Fort Leonard Wood’s own 399th Army Band Missouri Brass was voted not only winner of best Music Performance Team in the Small Instrumental category, but they also earned the overall title of 2017 Army Music Performance Team of the Year in a recent Army-wide competition.
This is the second time in three years a Music Performance Team from the 399th has won the competition, which began in 2012 and is voted upon strictly by peers.
According to Sgt. Daniel Arnold, Missouri Brass trumpet player, the competition consists of several types of performance teams, including rock bands, woodwind quintets and jazz combos.
“The whole point of it is to inspire other organizations within the Army Band, give new ideas and to give people new goals,” Arnold said. “It’s like ‘oh OK, you can put on a quality product for the public, but can you put on a quality product for your biggest critic, your peers?’”
Each performance team wishing to compete is required to submit a five-minute maximum length video of a live performance. The video was required to be unedited, start to finish.
“Our commander’s responsibility is quality within our organization; however, he delegates a lot of that authority down to NCOs and team leaders. Our team leader at the time, Staff Sgt. Dan Aston, had a vision for us to raise our public outreach and a byproduct of that was a fantastic recording that we could submit,” Arnold said. “The commander gave us the go-ahead, it was just a series of fortunate events.”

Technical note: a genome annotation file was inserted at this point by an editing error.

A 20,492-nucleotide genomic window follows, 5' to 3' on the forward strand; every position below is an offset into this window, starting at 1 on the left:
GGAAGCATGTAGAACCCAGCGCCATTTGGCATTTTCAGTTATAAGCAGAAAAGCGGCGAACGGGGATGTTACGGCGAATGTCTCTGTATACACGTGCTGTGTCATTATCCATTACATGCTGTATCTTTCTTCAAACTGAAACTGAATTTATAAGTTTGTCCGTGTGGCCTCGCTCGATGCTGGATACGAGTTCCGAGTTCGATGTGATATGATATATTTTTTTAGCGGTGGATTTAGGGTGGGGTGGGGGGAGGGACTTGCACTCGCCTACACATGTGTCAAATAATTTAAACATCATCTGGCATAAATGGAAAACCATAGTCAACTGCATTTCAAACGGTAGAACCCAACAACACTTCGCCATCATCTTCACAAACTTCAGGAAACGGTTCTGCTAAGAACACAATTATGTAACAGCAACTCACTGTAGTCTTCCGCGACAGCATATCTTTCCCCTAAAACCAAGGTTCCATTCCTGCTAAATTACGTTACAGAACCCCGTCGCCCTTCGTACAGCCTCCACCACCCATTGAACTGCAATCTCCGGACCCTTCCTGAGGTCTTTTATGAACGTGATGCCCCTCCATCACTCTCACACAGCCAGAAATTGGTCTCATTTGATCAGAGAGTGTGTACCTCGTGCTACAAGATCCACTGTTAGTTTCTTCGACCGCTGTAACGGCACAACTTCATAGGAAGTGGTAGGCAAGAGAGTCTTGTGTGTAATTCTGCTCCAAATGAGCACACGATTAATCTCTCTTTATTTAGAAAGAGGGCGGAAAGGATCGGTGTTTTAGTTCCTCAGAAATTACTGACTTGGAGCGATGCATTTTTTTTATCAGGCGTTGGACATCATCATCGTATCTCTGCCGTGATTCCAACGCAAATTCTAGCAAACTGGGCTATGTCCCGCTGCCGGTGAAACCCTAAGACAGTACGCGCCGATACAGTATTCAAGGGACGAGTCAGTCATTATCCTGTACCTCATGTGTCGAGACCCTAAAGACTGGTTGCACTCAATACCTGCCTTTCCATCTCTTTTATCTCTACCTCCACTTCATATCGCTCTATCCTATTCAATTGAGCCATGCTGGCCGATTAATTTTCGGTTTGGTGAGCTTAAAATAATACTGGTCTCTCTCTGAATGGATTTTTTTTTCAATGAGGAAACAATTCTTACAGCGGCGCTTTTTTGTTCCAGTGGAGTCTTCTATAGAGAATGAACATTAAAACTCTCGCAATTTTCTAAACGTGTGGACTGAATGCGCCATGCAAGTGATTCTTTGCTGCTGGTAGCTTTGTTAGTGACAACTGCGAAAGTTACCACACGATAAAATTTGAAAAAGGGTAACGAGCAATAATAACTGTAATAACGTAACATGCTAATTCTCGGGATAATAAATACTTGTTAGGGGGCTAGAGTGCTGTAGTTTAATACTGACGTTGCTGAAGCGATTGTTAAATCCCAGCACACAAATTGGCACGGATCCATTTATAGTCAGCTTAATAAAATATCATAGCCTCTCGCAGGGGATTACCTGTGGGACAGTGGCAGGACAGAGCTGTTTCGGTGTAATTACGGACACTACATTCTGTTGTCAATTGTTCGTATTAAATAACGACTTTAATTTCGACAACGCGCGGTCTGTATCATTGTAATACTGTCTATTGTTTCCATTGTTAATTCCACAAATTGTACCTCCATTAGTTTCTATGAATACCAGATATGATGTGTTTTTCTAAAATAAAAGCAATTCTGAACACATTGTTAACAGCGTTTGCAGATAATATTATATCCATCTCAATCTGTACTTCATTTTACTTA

Spc. Evan Wendholt, Missouri Brass trumpet player, said the selection chosen for the outreach recitals and ultimately for submission was “Escape” by composer Kevin McKee, a tune he remembers playing in college.
“I brought it in, we all liked it and went from there,” Wendholt said. “It’s definitely one of our more difficult pieces.”
Arnold said he believes the difficulty of the “more modern piece” helped with the competition’s outcome, an outcome neither of the Soldiers were expecting.
“We didn’t win by a small margin, we won with about 250 votes, the second best was 169 votes. So even if our entire band had not voted for us we still would have won,” Arnold said. “It was jaw-dropping to us because we perceived ourselves as the underdogs being from a smaller band. There are larger bands that have 60 to 70 people and we’ve got not even 40.”
Wendholt added, “I can only speak for myself, but I was kind of like ‘yeah we have a good chance’ but wasn’t saying it was going to be a knock-it-out-of-the-park kind of scenario, so when they announced the category winners I was excited. When they came out and said we had the won the whole competition throughout the Army Band, that is outstanding, that’s awesome.”